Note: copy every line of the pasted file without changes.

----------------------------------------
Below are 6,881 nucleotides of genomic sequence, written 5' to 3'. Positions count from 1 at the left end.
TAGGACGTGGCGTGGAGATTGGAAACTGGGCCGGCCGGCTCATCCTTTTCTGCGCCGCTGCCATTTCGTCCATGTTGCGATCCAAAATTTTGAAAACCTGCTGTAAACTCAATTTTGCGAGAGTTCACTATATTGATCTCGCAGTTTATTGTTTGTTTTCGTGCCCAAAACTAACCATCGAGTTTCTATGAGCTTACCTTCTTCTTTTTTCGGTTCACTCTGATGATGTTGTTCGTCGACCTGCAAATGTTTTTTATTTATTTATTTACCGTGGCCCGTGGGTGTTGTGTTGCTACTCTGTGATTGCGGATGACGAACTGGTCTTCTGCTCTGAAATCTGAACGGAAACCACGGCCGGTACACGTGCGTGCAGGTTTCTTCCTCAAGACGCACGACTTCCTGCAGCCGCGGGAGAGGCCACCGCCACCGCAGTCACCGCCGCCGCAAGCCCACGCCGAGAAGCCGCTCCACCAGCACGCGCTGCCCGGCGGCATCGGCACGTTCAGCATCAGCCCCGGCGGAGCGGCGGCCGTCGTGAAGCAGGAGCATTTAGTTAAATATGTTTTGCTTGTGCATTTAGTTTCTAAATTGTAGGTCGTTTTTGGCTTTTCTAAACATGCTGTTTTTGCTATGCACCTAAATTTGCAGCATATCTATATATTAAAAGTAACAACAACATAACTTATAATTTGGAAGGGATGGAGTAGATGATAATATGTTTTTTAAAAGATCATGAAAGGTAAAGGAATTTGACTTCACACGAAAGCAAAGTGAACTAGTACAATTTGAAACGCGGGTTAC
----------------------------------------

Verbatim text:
Below are 6,881 nucleotides of genomic sequence, written 5' to 3'. Positions count from 1 at the left end.
TAGGACGTGGCGTGGAGATTGGAAACTGGGCCGGCCGGCTCATCCTTTTCTGCGCCGCTGCCATTTCGTCCATGTTGCGATCCAAAATTTTGAAAACCTGCTGTAAACTCAATTTTGCGAGAGTTCACTATATTGATCTCGCAGTTTATTGTTTGTTTTCGTGCCCAAAACTAACCATCGAGTTTCTATGAGCTTACCTTCTTCTTTTTTCGGTTCACTCTGATGATGTTGTTCGTCGACCTGCAAATGTTTTTTATTTATTTATTTACCGTGGCCCGTGGGTGTTGTGTTGCTACTCTGTGATTGCGGATGACGAACTGGTCTTCTGCTCTGAAATCTGAACGGAAACCACGGCCGGTACACGTGCGTGCAGGTTTCTTCCTCAAGACGCACGACTTCCTGCAGCCGCGGGAGAGGCCACCGCCACCGCAGTCACCGCCGCCGCAAGCCCACGCCGAGAAGCCGCTCCACCAGCACGCGCTGCCCGGCGGCATCGGCACGTTCAGCATCAGCCCCGGCGGAGCGGCGGCCGTCGTGAAGCAGGAGCATTTAGTTAAATATGTTTTGCTTGTGCATTTAGTTTCTAAATTGTAGGTCGTTTTTGGCTTTTCTAAACATGCTGTTTTTGCTATGCACCTAAATTTGCAGCATATCTATATATTAAAAGTAACAACAACATAACTTATAATTTGGAAGGGATGGAGTAGATGATAATATGTTTTTTAAAAGATCATGAAAGGTAAAGGAATTTGACTTCACACGAAAGCAAAGTGAACTAGTACAATTTGAAACGCGGGTTAC